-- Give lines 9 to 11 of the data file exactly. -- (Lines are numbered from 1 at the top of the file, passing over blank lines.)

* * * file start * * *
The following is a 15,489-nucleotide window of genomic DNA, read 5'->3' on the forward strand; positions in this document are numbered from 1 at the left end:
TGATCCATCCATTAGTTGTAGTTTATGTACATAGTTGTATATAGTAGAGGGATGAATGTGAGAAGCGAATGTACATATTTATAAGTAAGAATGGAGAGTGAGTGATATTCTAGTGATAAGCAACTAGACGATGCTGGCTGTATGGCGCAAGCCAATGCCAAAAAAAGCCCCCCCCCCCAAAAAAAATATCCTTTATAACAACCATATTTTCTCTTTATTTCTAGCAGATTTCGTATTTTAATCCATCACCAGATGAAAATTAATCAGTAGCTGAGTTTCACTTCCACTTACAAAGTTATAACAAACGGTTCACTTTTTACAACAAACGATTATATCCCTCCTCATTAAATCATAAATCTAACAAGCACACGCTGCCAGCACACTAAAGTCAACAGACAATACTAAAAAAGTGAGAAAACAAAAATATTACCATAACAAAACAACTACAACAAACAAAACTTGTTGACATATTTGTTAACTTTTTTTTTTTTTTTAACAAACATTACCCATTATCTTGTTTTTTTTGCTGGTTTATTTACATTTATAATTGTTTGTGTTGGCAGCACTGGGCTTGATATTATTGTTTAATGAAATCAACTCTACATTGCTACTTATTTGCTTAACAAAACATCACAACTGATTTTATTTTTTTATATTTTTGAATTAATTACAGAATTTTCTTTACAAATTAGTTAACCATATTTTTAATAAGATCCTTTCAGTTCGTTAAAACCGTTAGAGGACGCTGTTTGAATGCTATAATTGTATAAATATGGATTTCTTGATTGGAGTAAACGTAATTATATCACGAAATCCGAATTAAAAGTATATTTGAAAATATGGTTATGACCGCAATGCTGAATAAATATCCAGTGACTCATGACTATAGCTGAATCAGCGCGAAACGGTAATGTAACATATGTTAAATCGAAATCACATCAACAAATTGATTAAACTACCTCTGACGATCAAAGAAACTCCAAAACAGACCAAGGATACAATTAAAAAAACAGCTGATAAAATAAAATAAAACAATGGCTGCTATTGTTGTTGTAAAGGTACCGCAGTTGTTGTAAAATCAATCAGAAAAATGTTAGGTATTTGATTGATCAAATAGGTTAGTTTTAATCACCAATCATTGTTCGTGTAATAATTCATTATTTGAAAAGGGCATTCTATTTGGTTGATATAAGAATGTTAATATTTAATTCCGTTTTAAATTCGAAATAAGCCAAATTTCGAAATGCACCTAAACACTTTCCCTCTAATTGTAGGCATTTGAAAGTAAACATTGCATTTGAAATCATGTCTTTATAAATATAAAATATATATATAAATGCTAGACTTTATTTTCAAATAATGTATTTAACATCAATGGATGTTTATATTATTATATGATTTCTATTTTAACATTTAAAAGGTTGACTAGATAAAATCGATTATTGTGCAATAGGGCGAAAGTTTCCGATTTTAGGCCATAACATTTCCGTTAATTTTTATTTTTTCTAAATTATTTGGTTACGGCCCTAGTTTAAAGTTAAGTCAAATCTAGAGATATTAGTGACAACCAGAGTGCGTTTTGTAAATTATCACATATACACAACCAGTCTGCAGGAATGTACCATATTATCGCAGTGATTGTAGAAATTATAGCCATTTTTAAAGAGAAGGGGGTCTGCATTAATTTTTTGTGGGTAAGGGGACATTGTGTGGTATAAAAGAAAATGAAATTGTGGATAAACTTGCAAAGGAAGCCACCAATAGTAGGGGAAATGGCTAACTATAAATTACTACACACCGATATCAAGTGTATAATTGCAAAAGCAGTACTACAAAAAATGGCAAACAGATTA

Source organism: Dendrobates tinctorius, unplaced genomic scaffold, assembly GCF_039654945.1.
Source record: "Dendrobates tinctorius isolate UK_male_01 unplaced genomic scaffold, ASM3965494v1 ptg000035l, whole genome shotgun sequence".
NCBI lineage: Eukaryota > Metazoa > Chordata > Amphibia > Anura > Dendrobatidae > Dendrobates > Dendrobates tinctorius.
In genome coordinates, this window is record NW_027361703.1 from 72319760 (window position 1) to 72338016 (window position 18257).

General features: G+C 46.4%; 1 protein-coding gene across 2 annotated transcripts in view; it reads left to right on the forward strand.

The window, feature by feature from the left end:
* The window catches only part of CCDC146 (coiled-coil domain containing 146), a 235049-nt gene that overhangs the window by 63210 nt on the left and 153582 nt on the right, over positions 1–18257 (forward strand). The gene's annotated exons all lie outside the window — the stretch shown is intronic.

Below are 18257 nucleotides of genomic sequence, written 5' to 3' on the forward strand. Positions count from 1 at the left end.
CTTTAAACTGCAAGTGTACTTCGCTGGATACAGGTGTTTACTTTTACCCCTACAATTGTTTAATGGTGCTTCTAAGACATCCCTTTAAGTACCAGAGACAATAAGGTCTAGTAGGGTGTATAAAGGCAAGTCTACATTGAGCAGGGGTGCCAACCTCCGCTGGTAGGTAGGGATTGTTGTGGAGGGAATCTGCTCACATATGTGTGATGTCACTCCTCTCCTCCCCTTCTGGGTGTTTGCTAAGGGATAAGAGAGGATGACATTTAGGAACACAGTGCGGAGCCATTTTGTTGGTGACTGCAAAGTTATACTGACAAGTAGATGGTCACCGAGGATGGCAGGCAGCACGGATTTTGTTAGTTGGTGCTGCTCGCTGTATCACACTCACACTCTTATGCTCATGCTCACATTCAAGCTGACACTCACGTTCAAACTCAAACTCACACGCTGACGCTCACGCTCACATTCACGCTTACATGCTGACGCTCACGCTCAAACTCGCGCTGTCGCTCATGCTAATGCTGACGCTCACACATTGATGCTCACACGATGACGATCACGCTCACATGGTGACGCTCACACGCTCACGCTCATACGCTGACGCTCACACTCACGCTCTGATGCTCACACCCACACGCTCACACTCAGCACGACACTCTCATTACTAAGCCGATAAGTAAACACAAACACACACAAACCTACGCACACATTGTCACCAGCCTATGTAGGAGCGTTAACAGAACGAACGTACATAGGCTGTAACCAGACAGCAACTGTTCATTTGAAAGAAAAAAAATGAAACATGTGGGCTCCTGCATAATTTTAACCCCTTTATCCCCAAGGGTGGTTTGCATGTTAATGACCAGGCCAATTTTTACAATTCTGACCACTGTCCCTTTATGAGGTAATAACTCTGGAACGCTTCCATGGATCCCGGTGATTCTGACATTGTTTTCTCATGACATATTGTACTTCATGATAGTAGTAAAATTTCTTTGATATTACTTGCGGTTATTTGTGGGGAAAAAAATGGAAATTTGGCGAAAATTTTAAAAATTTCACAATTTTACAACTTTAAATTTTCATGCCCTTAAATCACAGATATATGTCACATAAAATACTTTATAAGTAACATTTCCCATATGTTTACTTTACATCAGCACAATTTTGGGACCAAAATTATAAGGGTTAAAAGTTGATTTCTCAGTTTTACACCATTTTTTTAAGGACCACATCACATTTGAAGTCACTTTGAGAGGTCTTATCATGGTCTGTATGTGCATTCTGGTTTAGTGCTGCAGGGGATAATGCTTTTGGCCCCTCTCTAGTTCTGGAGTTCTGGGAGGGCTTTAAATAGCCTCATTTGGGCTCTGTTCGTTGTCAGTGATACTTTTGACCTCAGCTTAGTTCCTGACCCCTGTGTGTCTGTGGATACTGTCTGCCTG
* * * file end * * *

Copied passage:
* The window catches only part of CCDC146 (coiled-coil domain containing 146), a 235049-nt gene that overhangs the window by 63210 nt on the left and 153582 nt on the right, over positions 1–18257 (forward strand). The gene's annotated exons all lie outside the window — the stretch shown is intronic.

Below are 18257 nucleotides of genomic sequence, written 5' to 3' on the forward strand. Positions count from 1 at the left end.
CTTTAAACTGCAAGTGTACTTCGCTGGATACAGGTGTTTACTTTTACCCCTACAATTGTTTAATGGTGCTTCTAAGACATCCCTTTAAGTACCAGAGACAATAAGGTCTAGTAGGGTGTATAAAGGCAAGTCTACATTGAGCAGGGGTGCCAACCTCCGCTGGTAGGTAGGGATTGTTGTGGAGGGAATCTGCTCACATATGTGTGATGTCACTCCTCTCCTCCCCTTCTGGGTGTTTGCTAAGGGATAAGAGAGGATGACATTTAGGAACACAGTGCGGAGCCATTTTGTTGGTGACTGCAAAGTTATACTGACAAGTAGATGGTCACCGAGGATGGCAGGCAGCACGGATTTTGTTAGTTGGTGCTGCTCGCTGTATCACACTCACACTCTTATGCTCATGCTCACATTCAAGCTGACACTCACGTTCAAACTCAAACTCACACGCTGACGCTCACGCTCACATTCACGCTTACATGCTGACGCTCACGCTCAAACTCGCGCTGTCGCTCATGCTAATGCTGACGCTCACACATTGATGCTCACACGATGACGATCACGCTCACATGGTGACGCTCACACGCTCACGCTCATACGCTGACGCTCACACTCACGCTCTGATGCTCACACCCACACGCTCACACTCAGCACGACACTCTCATTACTAAGCCGATAAGTAAACACAAACACACACAAACCTACGCACACATTGTCACCAGCCTATGTAGGAGCGTTAACAGAACGAACGTACATAGGCTGTAACCAGACAGCAACTGTTCATTTGAAAGAAAAAAAATGAAACATGTGGGCTCCTGCATAATTTTAACCCCTTTATCCCCAAGGGTGGTTTGCATGTTAATGACCAGGCCAATTTTTACAATTCTGACCACTGTCCCTTTATGAGGTAATAACTCTGGAACGCTTCCATGGATCCCGGTGATTCTGACATTGTTTTCTCATGACATATTGTACTTCATGATAGTAGTAAAATTTCTTTGATATTACTTGCGGTTATTTGTGGGGAAAAAAATGGAAATTTGGCGAAAATTTTAAAAATTTCACAATTTTACAACTTTAAATTTTCATGCCCTTAAATCACAGATATATGTCACATAAAATACTTTATAAGTAACATTTCCCATATGTTTACTTTACATCAGCACAATTTTGGGACCAAAATTATAAGGGTTAAAAGTTGATTTCTCAGTTTTACACCATTTTTTTAAGGACCACATCACATTTGAAGTCACTTTGAGAGGTCTTATCATGGTCTGTATGTGCATTCTGGTTTAGTGCTGCAGGGGATAATGCTTTTGGCCCCTCTCTAGTTCTGGAGTTCTGGGAGGGCTTTAAATAGCCTCATTTGGGCTCTGTTCGTTGTCAGTGATACTTTTGACCTCAGCTTAGTTCCTGACCCCTGTGTGTCTGTGGATACTGTCTGCCTG